Advertisement

Decolonising the Exhibitionary Complex: Australian and Latin American Art and Activism in the Era of the Global Contemporary

  • David CorbetEmail author
Chapter
Part of the Studies of the Americas book series (STAM)

Abstract

This chapter problematises the notion of a Global Contemporary, a term arising in the aftermath of the postcolonial turn in the visual arts, critiquing it from an overarching perspective of geopolitical and cultural decolonisation. This perspective foregrounds activist curatorial, artistic and institutional practices, contextualising them in relation to other art forms and academic disciplines, specifically focusing on developments in Australia, Brazil and Mexico. Some key artistic currents, exhibitions, thinkers and institutional critiques from these regions are explored, including an examination of Euro-American modernism and philosophical thought as vectors of epistemic occupation by a hegemonic Northern ‘exhibitionary complex’. It also considers emerging, technologically-connected artistic and exhibitionary incubators, alongside biennials and triennials, as the primary sites of The Global Contemporary. The focus is on exhibition practice, rather than individual artists’ works; intersections with academic, institutional and museum cultures; and with broader notions of place and place-making. This includes a consideration of a worldwide turn towards socially engaged artistic practices; the ways in which the exhibitionary complex is responding to the emergence of new methodologies and identity formations; and possible futures for latitudinal artistic exchange among independent institutions and collectives within a globalised spectacle economy.

References

  1. Appadurai, Arjun. 1996. Modernity at Large: Cultural Dimensions of Globalization. Minneapolis: University of Minnesota Press.Google Scholar
  2. Araeen, Rasheed, and Hayward Gallery (eds.). 1989. The Other Story: Afro-Asian Artists in Post-War Britain. London: South Bank Centre.Google Scholar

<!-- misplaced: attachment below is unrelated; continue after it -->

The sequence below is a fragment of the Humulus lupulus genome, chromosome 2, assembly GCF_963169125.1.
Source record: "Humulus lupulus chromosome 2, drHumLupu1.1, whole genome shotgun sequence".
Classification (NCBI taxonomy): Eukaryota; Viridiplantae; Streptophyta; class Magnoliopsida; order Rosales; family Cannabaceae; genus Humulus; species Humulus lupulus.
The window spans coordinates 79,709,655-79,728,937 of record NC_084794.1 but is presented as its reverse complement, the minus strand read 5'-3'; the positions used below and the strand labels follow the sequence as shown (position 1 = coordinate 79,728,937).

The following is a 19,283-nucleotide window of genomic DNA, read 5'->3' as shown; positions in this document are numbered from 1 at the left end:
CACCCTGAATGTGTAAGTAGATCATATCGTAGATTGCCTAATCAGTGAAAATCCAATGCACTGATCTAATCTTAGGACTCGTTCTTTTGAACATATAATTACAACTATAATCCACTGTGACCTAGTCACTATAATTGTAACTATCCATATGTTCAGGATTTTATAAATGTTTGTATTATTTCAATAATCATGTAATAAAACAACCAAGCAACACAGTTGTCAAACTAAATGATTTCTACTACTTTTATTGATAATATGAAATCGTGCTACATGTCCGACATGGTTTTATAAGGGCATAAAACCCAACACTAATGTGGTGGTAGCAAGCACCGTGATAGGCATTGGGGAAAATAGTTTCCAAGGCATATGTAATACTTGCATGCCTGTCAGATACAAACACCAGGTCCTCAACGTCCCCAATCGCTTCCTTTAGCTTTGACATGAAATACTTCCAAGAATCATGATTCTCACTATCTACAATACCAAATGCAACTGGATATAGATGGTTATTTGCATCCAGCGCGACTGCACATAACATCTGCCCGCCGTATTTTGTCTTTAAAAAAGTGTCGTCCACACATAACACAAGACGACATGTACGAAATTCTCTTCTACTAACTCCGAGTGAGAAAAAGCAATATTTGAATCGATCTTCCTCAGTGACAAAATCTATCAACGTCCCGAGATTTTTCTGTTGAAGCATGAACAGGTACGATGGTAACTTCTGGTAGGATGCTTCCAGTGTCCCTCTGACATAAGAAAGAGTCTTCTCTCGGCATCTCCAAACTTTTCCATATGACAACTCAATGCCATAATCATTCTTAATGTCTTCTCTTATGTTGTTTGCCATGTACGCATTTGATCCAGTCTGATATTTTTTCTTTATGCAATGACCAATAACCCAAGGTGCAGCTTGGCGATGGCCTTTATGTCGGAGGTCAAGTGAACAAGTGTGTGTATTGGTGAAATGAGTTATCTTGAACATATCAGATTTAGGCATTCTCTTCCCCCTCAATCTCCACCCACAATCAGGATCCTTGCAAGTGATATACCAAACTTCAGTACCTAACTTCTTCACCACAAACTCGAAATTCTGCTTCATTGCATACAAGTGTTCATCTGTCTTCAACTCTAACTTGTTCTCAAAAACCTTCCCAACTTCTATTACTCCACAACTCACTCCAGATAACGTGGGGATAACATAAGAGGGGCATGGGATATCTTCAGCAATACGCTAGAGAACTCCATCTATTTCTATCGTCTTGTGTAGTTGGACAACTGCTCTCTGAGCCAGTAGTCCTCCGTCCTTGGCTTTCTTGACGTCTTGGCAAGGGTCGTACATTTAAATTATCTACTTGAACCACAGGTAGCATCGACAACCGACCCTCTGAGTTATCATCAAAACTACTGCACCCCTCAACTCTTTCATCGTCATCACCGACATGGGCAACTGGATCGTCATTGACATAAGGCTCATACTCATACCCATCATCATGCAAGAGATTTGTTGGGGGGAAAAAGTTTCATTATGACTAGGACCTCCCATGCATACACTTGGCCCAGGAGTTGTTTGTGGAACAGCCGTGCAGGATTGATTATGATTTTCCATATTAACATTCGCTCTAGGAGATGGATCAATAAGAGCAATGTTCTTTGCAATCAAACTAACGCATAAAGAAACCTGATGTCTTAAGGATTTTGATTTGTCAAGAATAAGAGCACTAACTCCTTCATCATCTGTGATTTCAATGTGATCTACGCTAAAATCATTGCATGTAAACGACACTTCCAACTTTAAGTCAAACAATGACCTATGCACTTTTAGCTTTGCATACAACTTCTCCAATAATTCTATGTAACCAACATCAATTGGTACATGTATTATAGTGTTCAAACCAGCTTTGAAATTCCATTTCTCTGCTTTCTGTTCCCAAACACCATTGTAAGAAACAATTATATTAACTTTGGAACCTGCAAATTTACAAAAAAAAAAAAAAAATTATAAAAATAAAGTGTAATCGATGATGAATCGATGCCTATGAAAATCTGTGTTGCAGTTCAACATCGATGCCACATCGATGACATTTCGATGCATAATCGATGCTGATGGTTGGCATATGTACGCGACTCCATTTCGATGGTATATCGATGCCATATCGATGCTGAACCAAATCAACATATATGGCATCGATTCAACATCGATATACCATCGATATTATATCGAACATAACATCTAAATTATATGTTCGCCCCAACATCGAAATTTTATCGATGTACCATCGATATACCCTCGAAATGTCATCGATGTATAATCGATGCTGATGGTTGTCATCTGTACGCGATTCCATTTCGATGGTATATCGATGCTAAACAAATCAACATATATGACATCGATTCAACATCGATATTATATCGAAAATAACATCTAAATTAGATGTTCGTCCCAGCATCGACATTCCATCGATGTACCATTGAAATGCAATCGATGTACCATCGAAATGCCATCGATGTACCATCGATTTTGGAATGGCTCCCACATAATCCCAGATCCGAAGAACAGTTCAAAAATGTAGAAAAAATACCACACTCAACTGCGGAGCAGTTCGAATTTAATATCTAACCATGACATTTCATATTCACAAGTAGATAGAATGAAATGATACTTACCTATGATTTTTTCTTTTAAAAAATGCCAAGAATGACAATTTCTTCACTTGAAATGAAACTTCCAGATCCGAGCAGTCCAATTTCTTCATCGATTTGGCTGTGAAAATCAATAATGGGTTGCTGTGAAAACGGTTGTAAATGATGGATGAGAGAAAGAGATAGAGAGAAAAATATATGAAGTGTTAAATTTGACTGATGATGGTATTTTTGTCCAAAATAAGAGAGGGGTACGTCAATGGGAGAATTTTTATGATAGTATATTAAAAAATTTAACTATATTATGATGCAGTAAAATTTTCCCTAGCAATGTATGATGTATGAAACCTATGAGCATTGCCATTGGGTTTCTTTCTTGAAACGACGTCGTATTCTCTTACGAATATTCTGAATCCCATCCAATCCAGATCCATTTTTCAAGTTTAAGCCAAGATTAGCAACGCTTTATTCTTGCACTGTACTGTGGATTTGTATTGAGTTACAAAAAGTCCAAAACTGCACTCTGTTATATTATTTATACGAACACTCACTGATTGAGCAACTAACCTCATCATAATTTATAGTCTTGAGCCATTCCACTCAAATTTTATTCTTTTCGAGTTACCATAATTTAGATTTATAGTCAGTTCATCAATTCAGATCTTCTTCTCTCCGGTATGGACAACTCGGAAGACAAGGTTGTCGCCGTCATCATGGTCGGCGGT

3. Archery, Karen, and Robin Peckham. 2014. Art Post-Internet. Beijing: Ullens Centre for Contemporary Art.Google Scholar
  4. Bennett, Tony. 1998. The Exhibitionary Complex. New Formations 4 (Spring): 73–102.Google Scholar
  5. Bhabha, Homi K. 2004. The Location of Culture. New York: Routledge.Google Scholar
  6. Bishop, Claire. 2006. The Social Turn: Collaboration and Its Discontents. Artforum 44 (6): 179–184.Google Scholar
  7. Bishop, Claire. 2012. Artificial Hells: Participatory Art and the Politics of Spectatorship. London: Verso Books.Google Scholar
  8. Bourriaud, Nicolas. 2002. Relational Aesthetics. France: Les presses du réel.Google Scholar
  9. Bourriaud, Nicolas, and Tate Britain (Gallery). 2009. Altermodern: Tate Triennial. London: Tate Publishing.Google Scholar
  10. Buarque de Holanda, Sérgio. 1978. Raízes Do Brasil, Coleção Documentos Brasileiros. Rio de Janeiro: J. Olympio.Google Scholar
  11. Chambers, Iain, et al. 2014. The Postcolonial Museum: The Arts of Memory and the Pressures of History. Oxford: Routledge.Google Scholar
  12. Connell, Raewyn. 2007. Southern Theory: The Global Dynamics of Knowledge in the Social Sciences. Crows Nest: Allen & Unwin.Google Scholar
  13. Connell, Raewyn. 2016. Keynote: ‘Australia in the Global Economy of Knowledge’. Paper Presented at the Symposium: Epistemologies of the South: Mapping New Directions in Australian Social Sciences, April 14, held at the University of Sydney.Google Scholar
  14. Danto, Arthur C. 1997. After the End of Art: Contemporary Art and the Pale of History. Princeton: Princeton University Press.Google Scholar
  15. Davidson, Helen. 2013. Australian Art Show in London—The Reviews Are In. The Guardian, September 23. https://www.theguardian.com/world/2013/sep/23/australia-art-london-reviews-roundup. Accessed January 2018.
  16. de Andrade, Oswald, and Benedito Nunes. 1990. A Utopia Antropofágica, Obras Completas De Oswald De Andrade. São Paulo: Globo. Google Scholar
  17. Debroise, Olivier, et al. 2006. Geneology of An Exhibition. In La Era De La Discrepancia: Arte Y Cultura Visual En México, 1968–1997, 2 vols., 27–32. México: Universidad Nacional Autónoma de México/Turner.Google Scholar
  18. Enwezor, Okwui. 2009. Modernity and Postcolonial Ambivalence. In Altermodern: Tate Triennial (Exhibition Catalogue), ed. Nicolas Bourriaud and Tate Britain (Gallery). London: Tate Publishing.Google Scholar
  19. Fanon, Frantz. 1986. Black Skin, White Masks. London: Pluto.Google Scholar
  20. Gardner, Anthony, and Charles Green. 2013. Biennials of the South on the Edges of the Global. Third Text 27 (4): 443.CrossRefGoogle Scholar